October 12, 2018
|Govt. Bond Yields||Latest Yield||Previous Day||Previous Week||YTD|
|2 Year||3.493||▼ 0.1||▼ 0.8||▲ 35.5|
|5 Year||3.775||▼ 0.6||▼ 1.4||▲ 21.5|
|10 Year||4.127||▲ 0.3||▲ 2.1||▲ 21.3|
* Government bond yield changes are expressed in basis points.
|Currencies||Latest Rate||Previous Day||Previous Week||YTD|
|MYR per USD||4.154||▲ 0.1||▼ 0.1||▼ 2.7|
|MYR per JPY||0.037||▲ 0.2||▼ 1.5||▼ 3.1|
* Exchange rate changes are expressed as a percentage change.
|Interest Rates||Latest Rate||Previous Day||Previous Week||YTD|
|1D KLIBOR||3.250||▲ 5.0||0.0||▲ 34.0|
|3M KLIBOR||3.690||0.0||0.0||▲ 25.0|
* Interest rate changes are expressed in basis point change.
|Policy Rates||Latest Rate
|Overnight Policy Rate||3.250||▲ 25.0||▲ 25.0|
* Policy rate changes are expressed in basis point change.
|Regional Rating Institutions|
|Non-Regional Rating Institutions|
ASEAN+3 Bond Market Guide is a comprehensive explanation of the region’s bond markets. It provides
various information such as the history, legal and regulatory framework, speciic characteristics of the
market, trading and transaction including settlement systems, and other relevant information. The Bond
Market Guide 2016 for Malaysia is an outcome of the strong support and kind contributions of ASEAN+3
Bond Market Forum members and experts, particularly from Malaysia. The report should be recognized as a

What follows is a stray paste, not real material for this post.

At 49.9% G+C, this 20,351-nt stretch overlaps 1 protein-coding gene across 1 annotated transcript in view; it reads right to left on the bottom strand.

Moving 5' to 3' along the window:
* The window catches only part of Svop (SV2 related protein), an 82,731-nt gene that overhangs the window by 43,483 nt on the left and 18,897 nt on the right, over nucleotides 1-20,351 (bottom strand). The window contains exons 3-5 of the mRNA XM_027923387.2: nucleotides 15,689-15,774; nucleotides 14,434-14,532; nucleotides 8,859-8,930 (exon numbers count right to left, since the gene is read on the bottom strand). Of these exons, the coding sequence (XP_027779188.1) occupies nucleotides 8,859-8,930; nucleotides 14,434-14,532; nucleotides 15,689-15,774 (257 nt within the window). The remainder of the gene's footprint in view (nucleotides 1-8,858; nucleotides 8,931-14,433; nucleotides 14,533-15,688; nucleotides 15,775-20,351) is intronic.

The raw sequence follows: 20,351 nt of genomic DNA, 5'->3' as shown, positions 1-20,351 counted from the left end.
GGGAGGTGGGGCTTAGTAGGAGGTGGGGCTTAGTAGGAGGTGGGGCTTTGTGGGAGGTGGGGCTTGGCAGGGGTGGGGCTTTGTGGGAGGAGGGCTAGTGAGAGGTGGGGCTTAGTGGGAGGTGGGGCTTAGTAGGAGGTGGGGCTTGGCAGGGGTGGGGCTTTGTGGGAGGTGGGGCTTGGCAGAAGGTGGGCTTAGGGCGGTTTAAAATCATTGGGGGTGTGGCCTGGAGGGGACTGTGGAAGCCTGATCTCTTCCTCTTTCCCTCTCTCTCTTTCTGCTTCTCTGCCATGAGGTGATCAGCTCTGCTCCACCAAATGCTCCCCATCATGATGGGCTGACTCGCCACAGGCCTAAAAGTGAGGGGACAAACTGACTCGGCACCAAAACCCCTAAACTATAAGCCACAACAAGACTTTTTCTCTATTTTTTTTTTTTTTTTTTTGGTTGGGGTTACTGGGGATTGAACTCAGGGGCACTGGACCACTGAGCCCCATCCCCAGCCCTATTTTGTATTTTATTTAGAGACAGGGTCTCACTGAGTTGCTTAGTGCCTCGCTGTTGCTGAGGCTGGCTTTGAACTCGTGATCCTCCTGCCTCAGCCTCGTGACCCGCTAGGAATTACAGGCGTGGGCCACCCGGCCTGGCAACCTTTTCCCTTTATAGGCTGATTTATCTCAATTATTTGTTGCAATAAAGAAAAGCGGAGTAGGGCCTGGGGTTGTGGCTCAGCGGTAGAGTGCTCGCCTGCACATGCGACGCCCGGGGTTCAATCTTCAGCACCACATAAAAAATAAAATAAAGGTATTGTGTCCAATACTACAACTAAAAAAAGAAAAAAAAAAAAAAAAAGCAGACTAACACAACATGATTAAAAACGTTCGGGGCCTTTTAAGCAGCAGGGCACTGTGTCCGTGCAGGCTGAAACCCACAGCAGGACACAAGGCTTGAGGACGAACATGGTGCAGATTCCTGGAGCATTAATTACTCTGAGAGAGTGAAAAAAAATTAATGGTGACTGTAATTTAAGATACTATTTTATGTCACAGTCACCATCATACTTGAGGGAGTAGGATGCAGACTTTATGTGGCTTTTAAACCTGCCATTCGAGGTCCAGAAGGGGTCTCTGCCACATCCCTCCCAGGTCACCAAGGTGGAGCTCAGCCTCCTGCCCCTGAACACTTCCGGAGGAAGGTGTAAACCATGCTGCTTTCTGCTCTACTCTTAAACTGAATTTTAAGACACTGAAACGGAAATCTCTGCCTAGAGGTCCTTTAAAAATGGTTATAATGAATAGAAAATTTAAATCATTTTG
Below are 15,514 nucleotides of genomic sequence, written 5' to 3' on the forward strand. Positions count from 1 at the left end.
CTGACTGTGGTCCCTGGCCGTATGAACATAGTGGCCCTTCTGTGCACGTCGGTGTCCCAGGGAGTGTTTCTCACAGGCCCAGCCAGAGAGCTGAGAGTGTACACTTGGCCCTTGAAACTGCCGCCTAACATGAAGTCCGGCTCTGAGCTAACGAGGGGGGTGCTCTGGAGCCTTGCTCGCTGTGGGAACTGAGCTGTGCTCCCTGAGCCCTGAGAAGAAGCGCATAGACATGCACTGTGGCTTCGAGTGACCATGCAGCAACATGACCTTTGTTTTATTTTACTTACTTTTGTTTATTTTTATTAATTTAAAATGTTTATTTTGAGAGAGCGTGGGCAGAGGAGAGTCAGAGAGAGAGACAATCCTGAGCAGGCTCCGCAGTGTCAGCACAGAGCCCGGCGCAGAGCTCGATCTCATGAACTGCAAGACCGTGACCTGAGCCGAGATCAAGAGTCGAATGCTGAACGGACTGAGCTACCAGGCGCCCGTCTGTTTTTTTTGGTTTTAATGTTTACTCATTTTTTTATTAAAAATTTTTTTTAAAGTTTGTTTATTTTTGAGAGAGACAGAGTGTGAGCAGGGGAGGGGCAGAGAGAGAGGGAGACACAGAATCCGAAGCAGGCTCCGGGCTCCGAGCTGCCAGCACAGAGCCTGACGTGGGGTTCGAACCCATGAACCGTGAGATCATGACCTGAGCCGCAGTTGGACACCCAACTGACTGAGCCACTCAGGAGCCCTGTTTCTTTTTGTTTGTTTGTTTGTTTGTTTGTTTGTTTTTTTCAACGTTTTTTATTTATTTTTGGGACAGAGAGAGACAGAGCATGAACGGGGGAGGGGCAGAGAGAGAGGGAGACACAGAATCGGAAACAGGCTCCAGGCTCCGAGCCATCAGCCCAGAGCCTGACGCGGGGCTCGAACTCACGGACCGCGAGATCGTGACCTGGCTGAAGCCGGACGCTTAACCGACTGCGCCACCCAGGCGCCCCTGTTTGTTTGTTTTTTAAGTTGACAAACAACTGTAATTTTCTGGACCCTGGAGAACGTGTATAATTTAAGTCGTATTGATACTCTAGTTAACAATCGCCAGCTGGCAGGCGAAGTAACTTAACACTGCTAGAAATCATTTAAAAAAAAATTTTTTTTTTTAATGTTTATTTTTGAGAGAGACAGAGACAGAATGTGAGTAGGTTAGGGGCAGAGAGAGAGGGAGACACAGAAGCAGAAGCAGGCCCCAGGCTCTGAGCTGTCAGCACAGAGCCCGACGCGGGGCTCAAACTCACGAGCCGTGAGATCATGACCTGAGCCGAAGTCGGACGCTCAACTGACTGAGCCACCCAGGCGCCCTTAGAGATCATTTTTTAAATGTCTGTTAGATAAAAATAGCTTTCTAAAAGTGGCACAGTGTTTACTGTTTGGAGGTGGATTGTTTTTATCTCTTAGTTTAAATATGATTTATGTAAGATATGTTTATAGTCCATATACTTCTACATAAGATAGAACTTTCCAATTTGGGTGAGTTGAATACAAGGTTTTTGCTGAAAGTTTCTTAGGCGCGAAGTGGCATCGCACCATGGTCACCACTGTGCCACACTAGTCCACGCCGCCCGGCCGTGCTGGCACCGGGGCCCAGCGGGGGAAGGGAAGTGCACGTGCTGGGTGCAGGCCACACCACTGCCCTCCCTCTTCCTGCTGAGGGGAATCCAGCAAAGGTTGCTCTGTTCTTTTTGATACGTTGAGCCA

collective good to support bond market development among ASEAN+3 members.
|* Download previous issues PDF|
Yields of local currency (LCY) government bonds declined across all maturities between 1 June and 15 August. Short-term Treasury bills (maturities of 1 year or less) and bonds with tenors of between 5 years to 9 years saw modest declines, while bonds with maturities of between 2 years and 4 years and 10 years and above saw double-digit decreases in their yields. The general decline in yields during the review period can be attributed to Bank Negara Malaysia maintaining its policy rate after raising it by 25 bps in January as a preemptive move. The positive outlook on the Malaysian economy is also a driving force for local bond demand and the return of foreign funds to the local bond market in July also helped hold down yield increases.
Malaysia’s total LCY bonds outstanding expanded 2.2% quarter-on-quarter (q-o-q), reaching MYR1,369 billion (USD339 billion) at the end of the second quarter (Q2) of 2018, slower compared to the previous quarter’s growth. Total government outstanding bonds increased 2.5% q-o-q to MYR722 billion and corporate bonds posted growth of 1.9% q-o-q to MYR646 billion. Government and corporate bonds accounted for 52.8% and 47.2% of the total outstanding, respectively, in Q2 2018. Total sukuk (Islamic bonds) amounted to MYR817 billion, accounting for a larger share of Malaysia’s bond market at 59.7% in at the end of the quarter.
Malaysia scrapped the 6% goods and services tax (GST), effective 1 June, as a fulfillment of Prime Minister Mahathir Mohamad’s campaign promise after his unexpected victory in the general election on 9 May. The abolition of the GST aimed to spur spending in Malaysia and address the rising costs of living. The new administration plans to replace the abolished GST with a sales and services tax (SST). Under the SST, the provision of services will be taxed at 6%, while the sale of goods will incur a 10% tax. The new tax system is expected to be implemented beginning 1 September after the necessary laws have been passed in Parliament.
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